Steve Smith Ruled Out Of Test With Concussion
Steve Smith has become international cricket's first concussion substitute and is in immense doubt for the third Ashes Test.
Smith has been diagnosed with concussion and will sit out the rest of the second Test, while he will soon undergo a precautionary neck scan.
Marnus Labuschagne has replaced Smith in Australia's XI as a concussion substitute, as per a recent rule change introduced by the International Cricket Council.
The third Test starts on Thursday in Leeds, leaving Smith little time to prove he has recovered from a nasty knock to the neck.
Smith was struck by a Jofra Archer bouncer while batting on day four at Lord's, where he retired hurt before resuming his innings after passing various concussion tests.
The former skipper slept well on Saturday night but woke with a headache and had also felt dizzy, drowsy and groggy.
Sunday morning's CogSport exam was another red flag for the 30-year-old. The computer program tests an athlete's reaction time, attention and memory then compares data with previous baseline results.
Cricket Australia's concussion and head trauma policy does not dictate the gifted batsman must sit out a specific period of time beyond the initial 24 hours.
However, it is hard to envisage how the superstar will be able to complete a gradual return to physical activity to a point where he is passed fit for the next Test.
Team doctor Richard Saw, having conducted Smith's concussion tests throughout the weekend, will assess the right-hander regularly this week.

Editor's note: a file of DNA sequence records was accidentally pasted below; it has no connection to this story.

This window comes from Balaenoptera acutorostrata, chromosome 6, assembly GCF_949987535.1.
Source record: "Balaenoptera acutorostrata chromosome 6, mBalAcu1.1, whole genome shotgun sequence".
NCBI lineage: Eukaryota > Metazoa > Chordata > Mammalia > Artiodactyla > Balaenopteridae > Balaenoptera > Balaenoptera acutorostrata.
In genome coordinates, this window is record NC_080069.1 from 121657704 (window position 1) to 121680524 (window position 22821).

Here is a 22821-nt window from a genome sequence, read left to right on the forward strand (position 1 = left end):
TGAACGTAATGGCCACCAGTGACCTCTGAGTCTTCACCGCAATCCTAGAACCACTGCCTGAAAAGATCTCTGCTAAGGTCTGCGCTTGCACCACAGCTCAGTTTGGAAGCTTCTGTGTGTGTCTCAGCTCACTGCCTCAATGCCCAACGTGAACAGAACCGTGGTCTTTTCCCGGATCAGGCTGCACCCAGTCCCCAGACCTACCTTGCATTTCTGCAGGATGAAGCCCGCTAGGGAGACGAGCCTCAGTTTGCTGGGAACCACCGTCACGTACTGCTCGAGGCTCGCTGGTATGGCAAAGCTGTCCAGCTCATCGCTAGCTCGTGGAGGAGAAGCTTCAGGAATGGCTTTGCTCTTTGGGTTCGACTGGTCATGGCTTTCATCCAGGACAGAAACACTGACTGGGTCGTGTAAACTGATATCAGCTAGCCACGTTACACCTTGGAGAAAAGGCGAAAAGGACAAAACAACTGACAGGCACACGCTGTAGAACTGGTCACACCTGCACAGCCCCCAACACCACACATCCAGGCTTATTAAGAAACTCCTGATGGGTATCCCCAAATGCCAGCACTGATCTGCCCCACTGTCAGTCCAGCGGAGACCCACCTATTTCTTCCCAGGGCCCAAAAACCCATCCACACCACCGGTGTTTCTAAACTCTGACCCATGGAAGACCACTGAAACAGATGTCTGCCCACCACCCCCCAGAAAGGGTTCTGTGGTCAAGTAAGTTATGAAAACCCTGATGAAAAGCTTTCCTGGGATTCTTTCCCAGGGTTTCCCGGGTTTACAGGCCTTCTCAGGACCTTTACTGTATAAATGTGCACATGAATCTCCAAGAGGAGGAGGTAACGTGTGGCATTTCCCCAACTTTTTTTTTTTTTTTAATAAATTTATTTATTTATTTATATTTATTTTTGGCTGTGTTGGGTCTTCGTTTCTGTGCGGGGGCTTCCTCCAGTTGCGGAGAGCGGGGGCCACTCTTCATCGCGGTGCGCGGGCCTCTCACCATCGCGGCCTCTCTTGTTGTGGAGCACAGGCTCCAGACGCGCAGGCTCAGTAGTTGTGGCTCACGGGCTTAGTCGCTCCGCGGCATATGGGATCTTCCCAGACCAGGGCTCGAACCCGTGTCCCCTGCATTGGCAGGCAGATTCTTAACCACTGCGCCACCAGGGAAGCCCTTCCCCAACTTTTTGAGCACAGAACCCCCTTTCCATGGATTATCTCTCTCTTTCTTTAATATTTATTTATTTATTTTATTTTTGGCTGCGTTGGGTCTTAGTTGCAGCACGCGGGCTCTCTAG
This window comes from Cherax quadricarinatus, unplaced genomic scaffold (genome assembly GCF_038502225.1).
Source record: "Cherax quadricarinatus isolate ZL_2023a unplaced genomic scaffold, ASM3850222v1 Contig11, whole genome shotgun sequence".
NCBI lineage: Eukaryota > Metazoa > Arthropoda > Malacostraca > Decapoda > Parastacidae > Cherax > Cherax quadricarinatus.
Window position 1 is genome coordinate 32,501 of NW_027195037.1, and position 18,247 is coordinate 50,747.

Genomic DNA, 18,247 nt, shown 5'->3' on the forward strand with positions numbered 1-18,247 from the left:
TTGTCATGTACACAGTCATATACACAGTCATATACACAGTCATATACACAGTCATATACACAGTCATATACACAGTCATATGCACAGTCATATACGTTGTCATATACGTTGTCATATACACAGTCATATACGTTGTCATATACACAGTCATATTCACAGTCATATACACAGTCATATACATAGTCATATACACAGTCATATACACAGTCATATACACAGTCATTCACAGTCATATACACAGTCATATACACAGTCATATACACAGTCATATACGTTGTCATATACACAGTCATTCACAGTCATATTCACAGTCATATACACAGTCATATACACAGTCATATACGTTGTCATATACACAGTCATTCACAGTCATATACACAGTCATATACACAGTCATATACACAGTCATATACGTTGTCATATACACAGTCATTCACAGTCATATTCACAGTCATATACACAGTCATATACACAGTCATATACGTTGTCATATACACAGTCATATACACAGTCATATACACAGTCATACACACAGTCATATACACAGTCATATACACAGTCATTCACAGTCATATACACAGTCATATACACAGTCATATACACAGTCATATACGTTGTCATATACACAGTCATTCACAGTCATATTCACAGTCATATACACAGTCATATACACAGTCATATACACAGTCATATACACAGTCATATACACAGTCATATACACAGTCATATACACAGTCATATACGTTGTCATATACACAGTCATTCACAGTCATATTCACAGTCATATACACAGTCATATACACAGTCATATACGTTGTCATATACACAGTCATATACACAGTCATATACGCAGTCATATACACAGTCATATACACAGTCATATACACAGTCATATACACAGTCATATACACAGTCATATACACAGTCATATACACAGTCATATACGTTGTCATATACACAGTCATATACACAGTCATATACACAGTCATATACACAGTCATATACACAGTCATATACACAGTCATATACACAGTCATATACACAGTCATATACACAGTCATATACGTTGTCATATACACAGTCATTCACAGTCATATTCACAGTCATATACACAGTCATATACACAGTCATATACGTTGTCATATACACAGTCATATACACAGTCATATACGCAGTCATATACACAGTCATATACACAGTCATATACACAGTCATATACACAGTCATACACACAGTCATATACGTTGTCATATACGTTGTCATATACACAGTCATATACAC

Smith is the first cricketer to be substituted out of an international match, a law that was introduced for the start of the Ashes.
Australia's decision to let Smith bat on day four after being hit will be heavily scrutinised.
Smith passed all his tests on Saturday. However, it is not unusual for concussion symptoms to appear 24-48 hours after a head knock.
Coach Justin Langer, who famously wanted to bat in a Test against South Africa in 2006 despite being hospitalised with concussion, defended the call to let Smith bat.
"These are like my sons alright, so you're never going to put them in harm's way," Langer said after day four.
"I was saying 'mate, are you sure you're ok?' ... I asked him behind closed doors two or three times. I asked him in front of the group.
"He just kept going 'all good, all good coach. I'm ready ... I can't get up on the honours' board unless I'm out (there) batting'.
"What else do you do? The medicos cleared him."
Smith was hit on the elbow, forearm and neck by Archer during Saturday's violent spell of short stuff.
The third and most-brutal strike prompted the shocked crowd to fall silent as Smith slumped to the ground.
Smith was back on his feet soon after and keen to keep batting but left the field at the insistence of Dr Saw, who wanted to conduct a thorough concussion assessment in the rooms.
Broadcasters initially didn't show a replay of the blow, such was the level of concern after an incident that dredged up memories of Phillip Hughes' tragic death in 2014.
"There's obviously some pretty rough memories of a blow like that," Langer said.